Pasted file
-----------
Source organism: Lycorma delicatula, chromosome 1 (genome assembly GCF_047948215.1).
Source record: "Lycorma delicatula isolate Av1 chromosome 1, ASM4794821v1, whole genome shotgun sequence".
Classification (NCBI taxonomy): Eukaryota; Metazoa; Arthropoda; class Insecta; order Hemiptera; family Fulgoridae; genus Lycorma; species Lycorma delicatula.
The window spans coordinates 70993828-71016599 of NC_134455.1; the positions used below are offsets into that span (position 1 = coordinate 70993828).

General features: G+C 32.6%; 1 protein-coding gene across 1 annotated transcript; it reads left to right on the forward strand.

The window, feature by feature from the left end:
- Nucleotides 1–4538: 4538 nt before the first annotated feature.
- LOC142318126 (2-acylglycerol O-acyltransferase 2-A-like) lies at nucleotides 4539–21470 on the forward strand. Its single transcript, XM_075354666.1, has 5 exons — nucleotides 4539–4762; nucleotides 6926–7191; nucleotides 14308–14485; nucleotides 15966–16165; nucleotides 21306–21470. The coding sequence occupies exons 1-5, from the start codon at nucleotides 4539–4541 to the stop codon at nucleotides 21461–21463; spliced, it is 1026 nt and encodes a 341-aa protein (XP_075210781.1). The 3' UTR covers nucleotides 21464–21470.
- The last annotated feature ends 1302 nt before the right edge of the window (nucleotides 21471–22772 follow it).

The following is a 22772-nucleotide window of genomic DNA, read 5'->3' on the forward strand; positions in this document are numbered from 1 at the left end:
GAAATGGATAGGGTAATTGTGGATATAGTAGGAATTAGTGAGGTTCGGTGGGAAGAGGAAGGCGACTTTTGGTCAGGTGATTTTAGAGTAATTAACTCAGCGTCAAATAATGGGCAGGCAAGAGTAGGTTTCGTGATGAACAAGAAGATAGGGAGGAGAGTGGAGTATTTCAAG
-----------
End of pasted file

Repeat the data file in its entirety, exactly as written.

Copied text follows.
Source organism: Lycorma delicatula, chromosome 1 (genome assembly GCF_047948215.1).
Source record: "Lycorma delicatula isolate Av1 chromosome 1, ASM4794821v1, whole genome shotgun sequence".
Classification (NCBI taxonomy): Eukaryota; Metazoa; Arthropoda; class Insecta; order Hemiptera; family Fulgoridae; genus Lycorma; species Lycorma delicatula.
The window spans coordinates 70993828-71016599 of NC_134455.1; the positions used below are offsets into that span (position 1 = coordinate 70993828).

General features: G+C 32.6%; 1 protein-coding gene across 1 annotated transcript; it reads left to right on the forward strand.

The window, feature by feature from the left end:
- Nucleotides 1–4538: 4538 nt before the first annotated feature.
- LOC142318126 (2-acylglycerol O-acyltransferase 2-A-like) lies at nucleotides 4539–21470 on the forward strand. Its single transcript, XM_075354666.1, has 5 exons — nucleotides 4539–4762; nucleotides 6926–7191; nucleotides 14308–14485; nucleotides 15966–16165; nucleotides 21306–21470. The coding sequence occupies exons 1-5, from the start codon at nucleotides 4539–4541 to the stop codon at nucleotides 21461–21463; spliced, it is 1026 nt and encodes a 341-aa protein (XP_075210781.1). The 3' UTR covers nucleotides 21464–21470.
- The last annotated feature ends 1302 nt before the right edge of the window (nucleotides 21471–22772 follow it).

The following is a 22772-nucleotide window of genomic DNA, read 5'->3' on the forward strand; positions in this document are numbered from 1 at the left end:
GAAATGGATAGGGTAATTGTGGATATAGTAGGAATTAGTGAGGTTCGGTGGGAAGAGGAAGGCGACTTTTGGTCAGGTGATTTTAGAGTAATTAACTCAGCGTCAAATAATGGGCAGGCAAGAGTAGGTTTCGTGATGAACAAGAAGATAGGGAGGAGAGTGGAGTATTTCAAG